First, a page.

RPOs, vendor management systems, managed service providers, and recruitment process insourcers will become increasingly attractive recruiting solution options to employers.

It is unfortunate, but true, that talent acquisition will continue to be regarded and treated by most employers as a cost center rather than a prospective strategic asset. Therefore, as talent acquisition increasingly strives to “fight for its seat at the table,” business leaders are increasingly demanding results from talent acquisition — measurable results. Talent acquisition at companies large and small have been and will remain ill equipped to measure results, report results, and thus to justify their ROI to the C suite.

Increasingly corporations are turning to outsourced recruitment service providers in efforts to cut costs, improve nominal efficiencies, enhance nominal cash flow flexibility, and drive nominal ROI from the talent acquisition function. I keep saying “nominal” because as an admittedly biased recruiter, I am highly skeptical of most recruiting statistics used to monitor performance and ROI of talent acquisition as recruiters never act independently of the individual businesses, offices, and hiring managers they support. However, I digress. That is an argument for another day and another blog post.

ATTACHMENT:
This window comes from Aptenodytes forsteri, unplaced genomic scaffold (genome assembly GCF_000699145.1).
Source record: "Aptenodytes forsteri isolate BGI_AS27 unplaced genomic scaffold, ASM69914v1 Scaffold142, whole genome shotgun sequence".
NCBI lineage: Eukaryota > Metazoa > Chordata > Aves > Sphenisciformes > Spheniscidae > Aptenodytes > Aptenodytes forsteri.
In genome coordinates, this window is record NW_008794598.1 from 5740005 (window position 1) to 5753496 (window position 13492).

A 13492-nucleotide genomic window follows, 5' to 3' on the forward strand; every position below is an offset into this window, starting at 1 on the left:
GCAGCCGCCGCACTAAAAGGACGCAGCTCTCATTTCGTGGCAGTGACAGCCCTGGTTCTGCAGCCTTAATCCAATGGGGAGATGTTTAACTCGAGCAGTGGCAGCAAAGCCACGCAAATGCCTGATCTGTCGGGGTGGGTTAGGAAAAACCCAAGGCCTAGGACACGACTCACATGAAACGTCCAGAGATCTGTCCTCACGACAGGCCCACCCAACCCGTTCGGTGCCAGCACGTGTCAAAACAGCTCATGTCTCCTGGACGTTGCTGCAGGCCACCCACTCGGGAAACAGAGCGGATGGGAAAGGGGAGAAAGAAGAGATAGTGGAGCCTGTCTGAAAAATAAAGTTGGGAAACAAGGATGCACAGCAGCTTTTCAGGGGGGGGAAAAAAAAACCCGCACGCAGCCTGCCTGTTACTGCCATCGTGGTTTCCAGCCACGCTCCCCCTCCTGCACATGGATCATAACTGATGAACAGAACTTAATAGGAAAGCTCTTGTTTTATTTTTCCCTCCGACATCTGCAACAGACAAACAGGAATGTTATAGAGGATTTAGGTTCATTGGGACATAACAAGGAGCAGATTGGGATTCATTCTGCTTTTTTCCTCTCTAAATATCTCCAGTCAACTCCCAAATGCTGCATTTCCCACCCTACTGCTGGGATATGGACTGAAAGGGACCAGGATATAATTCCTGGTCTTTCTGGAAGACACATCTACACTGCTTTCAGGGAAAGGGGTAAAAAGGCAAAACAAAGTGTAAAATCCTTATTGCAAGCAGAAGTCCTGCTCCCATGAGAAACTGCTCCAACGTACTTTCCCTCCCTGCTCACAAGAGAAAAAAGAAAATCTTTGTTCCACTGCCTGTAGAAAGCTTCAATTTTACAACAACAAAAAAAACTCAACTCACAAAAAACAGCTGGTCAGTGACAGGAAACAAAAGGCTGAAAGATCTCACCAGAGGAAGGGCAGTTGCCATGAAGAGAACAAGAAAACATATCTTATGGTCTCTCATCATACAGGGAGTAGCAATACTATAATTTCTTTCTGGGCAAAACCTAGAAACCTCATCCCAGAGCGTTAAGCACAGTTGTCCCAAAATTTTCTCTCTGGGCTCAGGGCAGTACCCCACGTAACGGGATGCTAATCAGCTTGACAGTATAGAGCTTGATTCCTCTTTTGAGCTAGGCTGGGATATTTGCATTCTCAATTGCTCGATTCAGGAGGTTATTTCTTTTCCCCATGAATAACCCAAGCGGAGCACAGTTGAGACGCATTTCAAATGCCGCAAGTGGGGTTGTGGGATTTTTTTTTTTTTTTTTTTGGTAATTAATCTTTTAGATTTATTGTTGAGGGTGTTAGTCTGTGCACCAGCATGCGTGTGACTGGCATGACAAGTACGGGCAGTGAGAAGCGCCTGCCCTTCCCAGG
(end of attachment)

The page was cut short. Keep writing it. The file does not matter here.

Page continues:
My point is that perception is reality. As long as outside service providers provide perceived value, efficiencies, and cost-cutting measures, then employers will continue to find these services attractive in comparison to the traditional recruitment services of advertising, in-house recruiting, or agency recruiting for non-executive and non-niche job openings.

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Many of the most prominent players in the recruitment industry have already diversified their service offerings. Giant of the retained search industry Korn/Ferry got into the RPO business with Futurestep while its competitors such as Heidrick & Struggles have started offering their clients additional services like succession planning and other consulting services to protect themselves from increasingly volatile and challenging demand for their traditional retained executive search services.